So much of modern and contemporary art is rather loud, poorly executed, and ultimately forgettable, that is always a joy to discover the work of painters who bring a quiet, workmanlike dignity to their art. Such is the case of the late Sir John “Kyffin” Williams (1918-2006), who not only had a long, fruitful working career which led to his becoming one of the most celebrated Welsh artists of the 20th century. Most of all, I find his work appealing because he managed to convey a sense of peaceful isolation in his pictures.
Williams is one of those great “but for” cases in the history of art, since interestingly enough, he only took up painting in his twenties. He began his career in the British Army in the late 1930’s, but in the lead-up to World War II he failed a fitness exam due to his epilepsy. On the advice of his physicians, he took up the study of painting as a therapeutic measure, and managed to gain entry to the prestigious Slade School in London. From there, his career as an artist was to span over sixty years.
The viewer is immediately struck by the relation of Williams’ work to that of another artist who enjoyed the use of the palette knife in the creation of landscape, Paul Cézanne. Yet whereas the French 19th century artist’s work is often a collection of golden sunbeams dancing across honey-colored stone, lavender fields, and green-black cypresses, Williams tonalities are those of his native Wales: cool, often gray, and bathed in that diffuse and cloudy atmosphere which pervades much of the British Isles. It is the kind of environment which conjures up images of knights, dragons, and adventure. One can imagine Tolkien, for example – no mean watercolorist himself – looking at Williams’ paintings and imagining some of the misty landscapes of Middle Earth.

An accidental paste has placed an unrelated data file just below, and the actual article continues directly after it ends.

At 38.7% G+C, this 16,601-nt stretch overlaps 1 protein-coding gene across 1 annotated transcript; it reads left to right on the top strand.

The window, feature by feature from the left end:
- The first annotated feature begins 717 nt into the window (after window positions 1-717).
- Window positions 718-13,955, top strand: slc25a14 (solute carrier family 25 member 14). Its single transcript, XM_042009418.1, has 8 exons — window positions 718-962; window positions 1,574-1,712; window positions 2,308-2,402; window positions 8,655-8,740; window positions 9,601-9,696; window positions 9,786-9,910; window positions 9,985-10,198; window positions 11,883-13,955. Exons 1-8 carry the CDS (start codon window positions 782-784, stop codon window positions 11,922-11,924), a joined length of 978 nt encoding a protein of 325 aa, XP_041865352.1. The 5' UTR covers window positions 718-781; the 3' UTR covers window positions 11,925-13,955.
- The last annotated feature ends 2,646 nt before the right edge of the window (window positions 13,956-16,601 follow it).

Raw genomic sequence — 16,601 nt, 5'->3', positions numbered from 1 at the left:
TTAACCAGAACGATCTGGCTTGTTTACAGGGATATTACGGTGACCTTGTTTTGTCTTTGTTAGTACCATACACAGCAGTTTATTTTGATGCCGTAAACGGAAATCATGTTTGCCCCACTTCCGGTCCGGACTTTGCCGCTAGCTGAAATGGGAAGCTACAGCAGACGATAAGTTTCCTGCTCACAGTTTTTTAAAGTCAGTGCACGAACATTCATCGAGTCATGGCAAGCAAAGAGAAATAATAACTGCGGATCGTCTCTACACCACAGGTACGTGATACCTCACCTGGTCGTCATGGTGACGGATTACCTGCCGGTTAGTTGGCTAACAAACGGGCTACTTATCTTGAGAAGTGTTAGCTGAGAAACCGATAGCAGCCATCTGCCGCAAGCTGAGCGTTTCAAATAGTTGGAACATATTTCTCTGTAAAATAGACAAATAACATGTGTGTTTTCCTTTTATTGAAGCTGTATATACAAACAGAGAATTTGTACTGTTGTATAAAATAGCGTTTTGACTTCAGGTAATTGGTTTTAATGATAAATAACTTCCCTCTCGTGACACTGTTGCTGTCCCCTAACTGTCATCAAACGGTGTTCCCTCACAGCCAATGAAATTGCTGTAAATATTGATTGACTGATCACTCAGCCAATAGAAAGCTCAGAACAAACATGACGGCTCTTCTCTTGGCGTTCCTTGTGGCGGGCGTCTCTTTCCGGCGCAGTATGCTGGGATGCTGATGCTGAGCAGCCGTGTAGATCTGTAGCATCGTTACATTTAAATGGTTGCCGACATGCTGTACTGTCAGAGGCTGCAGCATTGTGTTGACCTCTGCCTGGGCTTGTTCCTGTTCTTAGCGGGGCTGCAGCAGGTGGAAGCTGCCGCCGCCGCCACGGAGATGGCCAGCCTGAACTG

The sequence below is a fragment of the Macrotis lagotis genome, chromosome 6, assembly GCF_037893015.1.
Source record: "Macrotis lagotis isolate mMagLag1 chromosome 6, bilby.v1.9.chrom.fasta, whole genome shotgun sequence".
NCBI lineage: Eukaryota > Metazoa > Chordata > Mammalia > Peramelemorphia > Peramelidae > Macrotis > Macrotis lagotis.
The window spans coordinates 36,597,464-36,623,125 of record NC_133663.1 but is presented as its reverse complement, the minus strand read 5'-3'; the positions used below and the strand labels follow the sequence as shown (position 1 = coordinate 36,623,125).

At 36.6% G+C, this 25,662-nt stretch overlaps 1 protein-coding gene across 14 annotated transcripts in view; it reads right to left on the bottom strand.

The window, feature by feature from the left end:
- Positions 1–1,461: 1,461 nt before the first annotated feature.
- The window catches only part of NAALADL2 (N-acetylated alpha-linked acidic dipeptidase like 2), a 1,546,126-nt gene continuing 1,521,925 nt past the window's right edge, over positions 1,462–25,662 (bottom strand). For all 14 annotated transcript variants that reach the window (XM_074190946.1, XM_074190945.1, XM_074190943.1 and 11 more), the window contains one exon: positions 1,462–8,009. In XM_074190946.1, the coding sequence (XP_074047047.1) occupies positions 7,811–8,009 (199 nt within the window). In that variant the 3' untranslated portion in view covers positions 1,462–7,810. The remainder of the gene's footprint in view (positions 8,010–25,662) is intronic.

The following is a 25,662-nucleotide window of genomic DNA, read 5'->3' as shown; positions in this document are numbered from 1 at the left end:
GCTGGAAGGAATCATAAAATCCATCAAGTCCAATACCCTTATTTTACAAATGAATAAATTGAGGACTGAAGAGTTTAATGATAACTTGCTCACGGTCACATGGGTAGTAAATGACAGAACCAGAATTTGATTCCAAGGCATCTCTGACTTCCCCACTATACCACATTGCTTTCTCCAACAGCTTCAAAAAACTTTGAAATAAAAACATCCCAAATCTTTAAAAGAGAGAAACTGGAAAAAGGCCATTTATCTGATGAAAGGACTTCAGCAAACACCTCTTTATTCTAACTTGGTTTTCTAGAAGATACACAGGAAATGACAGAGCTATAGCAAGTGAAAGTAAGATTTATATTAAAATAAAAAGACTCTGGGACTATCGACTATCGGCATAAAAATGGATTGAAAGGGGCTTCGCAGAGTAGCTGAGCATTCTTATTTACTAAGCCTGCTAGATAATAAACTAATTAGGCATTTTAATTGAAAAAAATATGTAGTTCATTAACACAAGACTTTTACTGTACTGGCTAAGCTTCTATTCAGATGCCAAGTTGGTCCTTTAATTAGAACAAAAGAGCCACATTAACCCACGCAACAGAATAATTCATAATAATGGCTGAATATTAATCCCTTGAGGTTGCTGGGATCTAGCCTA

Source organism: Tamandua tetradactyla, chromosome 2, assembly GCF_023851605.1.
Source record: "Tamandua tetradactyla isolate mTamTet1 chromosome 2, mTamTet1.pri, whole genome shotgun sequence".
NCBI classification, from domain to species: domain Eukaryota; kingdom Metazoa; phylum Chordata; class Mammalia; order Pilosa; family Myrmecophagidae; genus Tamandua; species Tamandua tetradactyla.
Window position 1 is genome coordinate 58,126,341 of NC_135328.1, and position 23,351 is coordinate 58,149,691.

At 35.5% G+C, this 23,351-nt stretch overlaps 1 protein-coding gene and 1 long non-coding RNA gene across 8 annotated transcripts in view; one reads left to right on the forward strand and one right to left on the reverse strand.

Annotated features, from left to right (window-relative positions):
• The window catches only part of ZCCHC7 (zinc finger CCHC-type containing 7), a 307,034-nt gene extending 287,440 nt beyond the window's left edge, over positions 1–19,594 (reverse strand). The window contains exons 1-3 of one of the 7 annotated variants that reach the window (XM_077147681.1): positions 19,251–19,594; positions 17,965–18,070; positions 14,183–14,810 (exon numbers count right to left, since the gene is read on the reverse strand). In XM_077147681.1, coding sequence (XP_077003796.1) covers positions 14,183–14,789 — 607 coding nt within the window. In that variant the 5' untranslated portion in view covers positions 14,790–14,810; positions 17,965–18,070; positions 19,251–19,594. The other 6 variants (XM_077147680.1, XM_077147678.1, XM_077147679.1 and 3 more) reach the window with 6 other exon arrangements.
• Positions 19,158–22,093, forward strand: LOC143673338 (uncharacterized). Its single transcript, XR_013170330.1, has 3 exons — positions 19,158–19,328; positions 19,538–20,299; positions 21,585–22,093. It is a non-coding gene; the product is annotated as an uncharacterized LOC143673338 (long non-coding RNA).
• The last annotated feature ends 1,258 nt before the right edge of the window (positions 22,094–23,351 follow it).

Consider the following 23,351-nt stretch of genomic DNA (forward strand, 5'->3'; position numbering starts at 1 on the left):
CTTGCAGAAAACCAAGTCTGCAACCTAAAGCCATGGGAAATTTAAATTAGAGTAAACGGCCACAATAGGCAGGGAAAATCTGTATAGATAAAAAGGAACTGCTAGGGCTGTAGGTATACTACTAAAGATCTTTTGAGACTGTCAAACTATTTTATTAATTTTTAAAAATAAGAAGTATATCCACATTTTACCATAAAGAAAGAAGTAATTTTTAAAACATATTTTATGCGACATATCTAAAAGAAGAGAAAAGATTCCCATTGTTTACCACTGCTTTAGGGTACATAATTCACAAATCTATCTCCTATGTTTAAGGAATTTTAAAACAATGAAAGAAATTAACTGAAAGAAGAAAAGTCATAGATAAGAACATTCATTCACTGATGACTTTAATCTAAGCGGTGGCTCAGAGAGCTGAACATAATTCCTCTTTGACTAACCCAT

As a figure painter Williams was admittedly a bit more flat in his line, and I must confess that I prefer his landscapes to his portraits. I also prefer those views where there are no people to be seen hiking along a ridge or strolling down a path. He also worked in print-making, as it happens, which certainly shows in the way that he treats the human figure. He typically reduces it to a series of forms much in the way that a stained-glass artist does.
However for me their inclusion in his landscape paintings often serves as a distraction rather than a completion. One cannot imagine Turner’s justly famous view of “Mortlake Terrace” at the National Gallery here in Washington without the little cut-out dog standing on the parapet, but in the case of William’s paintings I often feel that they would be improved by the removal of the figures. The blocky nature of the palette knife as an instrument of creation often rather lends itself to the geometry of houses, rocks, and trees, better than to the portrayal of people.
What’s more, it is perhaps a sad commentary on contemporary collecting that his pictures can be picked up for a comparative song. While untalented British hucksters like Tracey Emin and the Chapman Brothers rake in millions for their enfeebled mental detritus, Williams’ lovely “Welsh Landscape with Rocks, Cottages, and Hillsides” was recently sold at Bonham’s for less than $50,000. Note that this result was double the pre-sale estimate, delighting seller and auction house alike, yet how very sad it is that someone who could actually paint – as opposed to simply fooling the nouveau-riche into pretending that they are hip and have good taste – commands such startlingly low sums for his work.
Be that as it may, one can enjoy the work of Williams in this gallery of dozens of images of his paintings provided by the BBC. One of my favorites appears below, showing the mountains in the Welsh region of Snowdonia, the blocky forms made by the palette knife reinforcing the idea of hard, moss-covered stone and slippery sheets of ice. Given his prolific brush, or knife, those of my readers in the UK would do well to keep their eyes open at the next estate sale or local auction, since you never know when some undiscovered gem by this woefully under-appreciated artist might come your way.
“Snowdon Range” by Sir John “Kyffin” Williams (c. 1990-2006)
National Library of Wales, Aberystwyth